Johannesburb - Although it seems to be business as usual for the South African tourism industry, there seems to be some uncertainty on the horizon, according to the latest TBCSA FNB Tourism Business Index (TBI).
The TBI for the second quarter of 2013 indicates it's business as usual for the travel and tourism sector with comfortable trading overall.
The TBI is a project of the Tourism Business Council of South Africa (TBCSA) and FNB and compiled quarterly by Grant Thornton.
At the moment the sector is performing in the normal range. However, it must be acknowledged that there seems to be some uncertainty on the horizon.
Last quarter marked three consecutive quarters of performance topping normal, with Q1 2013 being the most positive, whereas Q2 has now reversed that trend slightly.
"We are keeping a watching brief that there isn't a negative trend developing," said Gillian Saunders of Grant Thornton.
"Although the industry is less optimistic than before, the fact is that operations are close to normal levels."
The overall tourism index includes responses from two sub-indices: Accommodation and Other Tourism Businesses (which includes tour and coach operators, vehicle rental, airlines, travel agents, retail outlets, forex traders, conference venues and attractions).
The index for the accommodation sector in Q2 2013 was slightly higher than normal, but much lower than Q1 2013.
Both the accommodation and other tourism businesses performed worse than expected in Q2.
It is in the forward projection of performance for the next year where the difference between the two sub-sectors is most stark.
On balance accommodation respondents have a negative outlook of -12.7%, a significant decrease from the positive 13.1% expected in the last edition.
However, this level is still well above the lowest levels experienced throughout 2011.
Other tourism businesses are – on balance – positive about the outlook for the next year at +15.2%, which is, however, a decline from the previous annual outlook of +29.7%.
In the accommodation sector there is a negative balance of -15.6% regarding capacity expansion for Q3 2013.
This is the lowest level since the first official TBI in 2011 and indicates a move back to decreasing capacity in the industry.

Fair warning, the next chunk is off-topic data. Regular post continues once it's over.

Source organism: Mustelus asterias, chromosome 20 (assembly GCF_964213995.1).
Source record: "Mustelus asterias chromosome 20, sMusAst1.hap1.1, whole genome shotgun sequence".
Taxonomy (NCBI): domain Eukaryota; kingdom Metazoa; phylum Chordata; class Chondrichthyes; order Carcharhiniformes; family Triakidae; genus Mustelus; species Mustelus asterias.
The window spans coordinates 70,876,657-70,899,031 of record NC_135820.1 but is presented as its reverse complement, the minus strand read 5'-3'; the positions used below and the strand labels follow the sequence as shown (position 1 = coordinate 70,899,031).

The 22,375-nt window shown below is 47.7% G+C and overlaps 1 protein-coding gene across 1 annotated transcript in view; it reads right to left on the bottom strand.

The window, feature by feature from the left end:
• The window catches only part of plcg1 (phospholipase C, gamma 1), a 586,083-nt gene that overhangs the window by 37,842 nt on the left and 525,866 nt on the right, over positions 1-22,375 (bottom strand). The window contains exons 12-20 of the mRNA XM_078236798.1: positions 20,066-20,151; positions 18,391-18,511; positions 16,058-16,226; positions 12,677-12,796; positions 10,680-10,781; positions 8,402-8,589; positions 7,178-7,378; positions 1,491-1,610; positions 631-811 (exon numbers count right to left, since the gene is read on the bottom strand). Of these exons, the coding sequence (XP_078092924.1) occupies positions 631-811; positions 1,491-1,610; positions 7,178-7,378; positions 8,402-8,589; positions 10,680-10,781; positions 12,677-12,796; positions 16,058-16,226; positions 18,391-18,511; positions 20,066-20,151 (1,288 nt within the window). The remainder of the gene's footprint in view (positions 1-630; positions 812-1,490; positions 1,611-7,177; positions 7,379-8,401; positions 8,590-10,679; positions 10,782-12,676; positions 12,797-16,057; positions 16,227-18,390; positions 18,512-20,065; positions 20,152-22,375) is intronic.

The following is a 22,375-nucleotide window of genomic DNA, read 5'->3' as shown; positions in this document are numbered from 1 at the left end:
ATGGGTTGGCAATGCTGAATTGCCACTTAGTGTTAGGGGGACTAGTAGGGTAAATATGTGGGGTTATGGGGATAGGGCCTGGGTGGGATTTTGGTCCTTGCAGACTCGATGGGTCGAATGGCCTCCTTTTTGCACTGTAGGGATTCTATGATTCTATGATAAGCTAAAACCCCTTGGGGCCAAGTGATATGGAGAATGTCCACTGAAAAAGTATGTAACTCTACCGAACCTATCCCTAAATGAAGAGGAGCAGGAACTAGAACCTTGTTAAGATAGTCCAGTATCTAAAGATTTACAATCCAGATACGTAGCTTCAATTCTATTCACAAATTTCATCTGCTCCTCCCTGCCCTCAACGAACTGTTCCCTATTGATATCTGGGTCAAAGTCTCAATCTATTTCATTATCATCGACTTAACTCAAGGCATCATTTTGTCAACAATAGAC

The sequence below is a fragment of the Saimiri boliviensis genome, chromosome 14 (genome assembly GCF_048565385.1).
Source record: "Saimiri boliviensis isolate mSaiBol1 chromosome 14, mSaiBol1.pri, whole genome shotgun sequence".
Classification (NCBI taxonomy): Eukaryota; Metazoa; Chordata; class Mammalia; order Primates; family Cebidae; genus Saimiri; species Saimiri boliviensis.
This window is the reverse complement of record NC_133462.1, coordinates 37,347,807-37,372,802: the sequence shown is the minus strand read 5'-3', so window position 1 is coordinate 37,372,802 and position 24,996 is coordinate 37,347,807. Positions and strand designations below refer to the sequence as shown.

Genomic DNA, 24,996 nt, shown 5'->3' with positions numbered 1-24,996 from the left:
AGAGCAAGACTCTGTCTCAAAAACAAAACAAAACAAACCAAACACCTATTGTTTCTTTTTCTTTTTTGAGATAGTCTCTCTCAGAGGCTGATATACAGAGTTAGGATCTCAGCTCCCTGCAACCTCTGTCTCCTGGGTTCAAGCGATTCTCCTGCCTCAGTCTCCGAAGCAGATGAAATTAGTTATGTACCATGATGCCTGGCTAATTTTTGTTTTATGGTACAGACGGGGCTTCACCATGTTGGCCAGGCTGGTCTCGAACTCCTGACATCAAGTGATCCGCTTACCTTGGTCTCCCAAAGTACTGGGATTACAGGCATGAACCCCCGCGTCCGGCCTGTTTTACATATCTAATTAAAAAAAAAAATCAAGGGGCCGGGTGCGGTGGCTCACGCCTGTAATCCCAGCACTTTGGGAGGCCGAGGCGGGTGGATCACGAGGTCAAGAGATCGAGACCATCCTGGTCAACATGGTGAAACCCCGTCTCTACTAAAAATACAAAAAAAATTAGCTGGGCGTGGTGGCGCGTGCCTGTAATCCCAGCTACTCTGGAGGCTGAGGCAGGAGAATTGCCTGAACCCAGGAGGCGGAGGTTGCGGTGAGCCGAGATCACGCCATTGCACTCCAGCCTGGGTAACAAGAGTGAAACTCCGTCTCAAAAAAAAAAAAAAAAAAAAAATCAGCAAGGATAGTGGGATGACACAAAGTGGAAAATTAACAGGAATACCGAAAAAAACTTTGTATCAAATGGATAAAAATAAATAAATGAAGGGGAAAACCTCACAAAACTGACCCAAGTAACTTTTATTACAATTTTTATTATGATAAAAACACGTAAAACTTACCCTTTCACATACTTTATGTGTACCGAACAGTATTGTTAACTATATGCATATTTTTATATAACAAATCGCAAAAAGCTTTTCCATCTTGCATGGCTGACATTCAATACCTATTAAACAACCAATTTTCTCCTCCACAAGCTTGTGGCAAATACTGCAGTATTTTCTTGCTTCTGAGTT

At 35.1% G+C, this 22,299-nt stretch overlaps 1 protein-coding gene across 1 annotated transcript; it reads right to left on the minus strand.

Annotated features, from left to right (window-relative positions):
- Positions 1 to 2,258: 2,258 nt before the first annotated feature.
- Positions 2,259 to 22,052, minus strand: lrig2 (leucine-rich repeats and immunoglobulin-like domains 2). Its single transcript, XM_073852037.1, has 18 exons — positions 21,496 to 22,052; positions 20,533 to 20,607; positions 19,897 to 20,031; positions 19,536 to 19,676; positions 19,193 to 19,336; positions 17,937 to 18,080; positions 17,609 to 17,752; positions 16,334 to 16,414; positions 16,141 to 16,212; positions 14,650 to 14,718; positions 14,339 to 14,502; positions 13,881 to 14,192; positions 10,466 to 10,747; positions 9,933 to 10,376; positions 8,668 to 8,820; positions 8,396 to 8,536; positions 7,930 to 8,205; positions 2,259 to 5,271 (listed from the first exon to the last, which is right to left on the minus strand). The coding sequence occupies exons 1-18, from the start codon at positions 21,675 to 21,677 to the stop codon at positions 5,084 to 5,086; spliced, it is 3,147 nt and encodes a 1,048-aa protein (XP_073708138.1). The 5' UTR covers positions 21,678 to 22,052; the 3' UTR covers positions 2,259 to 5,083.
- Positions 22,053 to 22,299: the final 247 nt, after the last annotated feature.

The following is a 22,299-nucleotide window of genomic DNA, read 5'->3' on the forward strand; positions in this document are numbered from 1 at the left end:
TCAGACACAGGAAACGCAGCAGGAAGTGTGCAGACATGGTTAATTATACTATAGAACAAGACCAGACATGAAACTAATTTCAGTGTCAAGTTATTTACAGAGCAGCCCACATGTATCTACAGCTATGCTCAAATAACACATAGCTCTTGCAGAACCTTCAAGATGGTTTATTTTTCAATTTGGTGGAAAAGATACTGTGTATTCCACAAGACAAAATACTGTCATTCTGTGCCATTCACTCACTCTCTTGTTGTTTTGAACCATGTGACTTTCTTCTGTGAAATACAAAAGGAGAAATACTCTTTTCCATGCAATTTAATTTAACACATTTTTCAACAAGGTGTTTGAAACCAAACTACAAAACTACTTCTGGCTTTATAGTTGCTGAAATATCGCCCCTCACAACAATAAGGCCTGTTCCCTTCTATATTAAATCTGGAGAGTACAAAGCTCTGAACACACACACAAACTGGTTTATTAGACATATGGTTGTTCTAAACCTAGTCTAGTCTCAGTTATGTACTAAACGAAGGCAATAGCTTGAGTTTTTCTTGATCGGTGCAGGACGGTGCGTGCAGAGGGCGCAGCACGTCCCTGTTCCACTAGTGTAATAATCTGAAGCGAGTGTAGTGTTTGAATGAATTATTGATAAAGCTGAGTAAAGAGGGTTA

"There is no real explanation of why this balance is low, but it doesn't necessarily indicate a worrying trend," said Saunders.
"I suspect the industry is simply levelling out to a comfortable capacity. Any more building of accommodation could result in over-capacity and it's good that the industry is avoiding that."
Other tourism businesses contrast with Accommodation in capacity too, showing a strong positive balance of +22,4%.
When it comes to employment creation in the sector for the next quarter, the accommodation sector is slightly negative on balance in Q2 at -0.2%, a slight decrease from the +0.9% balance statistic expected by them.
Other tourism businesses have gone from a stronger positive outlook in Q1 of +12.5% to a neutral outlook of 0.0% for Q3 2013.
The majority still indicated that their employment levels will remain unchanged.
The outlook for any increases in employment in the sector is therefore bleak for the third quarter.
Negative factors that impacted on tourism businesses in Q2 include cost of inputs such as utilities, municipal rates and fuel.
Insufficiency in demand was also cited as a negative factor in this quarter, both domestically and internationally and in both the leisure and business markets.
It seems that uncertainty has reduced the overall positive outlook and this is not expected to change much in the next quarter.
"With consumers' disposable income under pressure these figures are actually positive," said economist Mike Schüssler, founder and owner of Economists.co.za.
"Locals are still spending money on tourism and furthermore, the weaker rand should encourage increased foreign visits. The next few surveys should give further positive direction for the tourism industry."
The weak exchange rate is cited as a significant positive contributing factor by both sub-indices.
As the currency weakens, so South Africa becomes a cheaper destination for international business and leisure tourists, with the knock-on effect of higher spend by these tourists and/or trading up of accommodation and other services.
"The weakening confidence in the industry is in line with the prevailing moderating of consumer demand in SA and key foreign source markets. The cost of inputs and weak overseas business travel has affected the tourism industry," concluded Wiza Nyondo, FNB's head of tourism banking.
"However, the silver lining is that there's an improving demand in both domestic leisure and corporate travel. Moving forward there are still hurdles that the industry must overcome against the improving, but fragile domestic and global environment."
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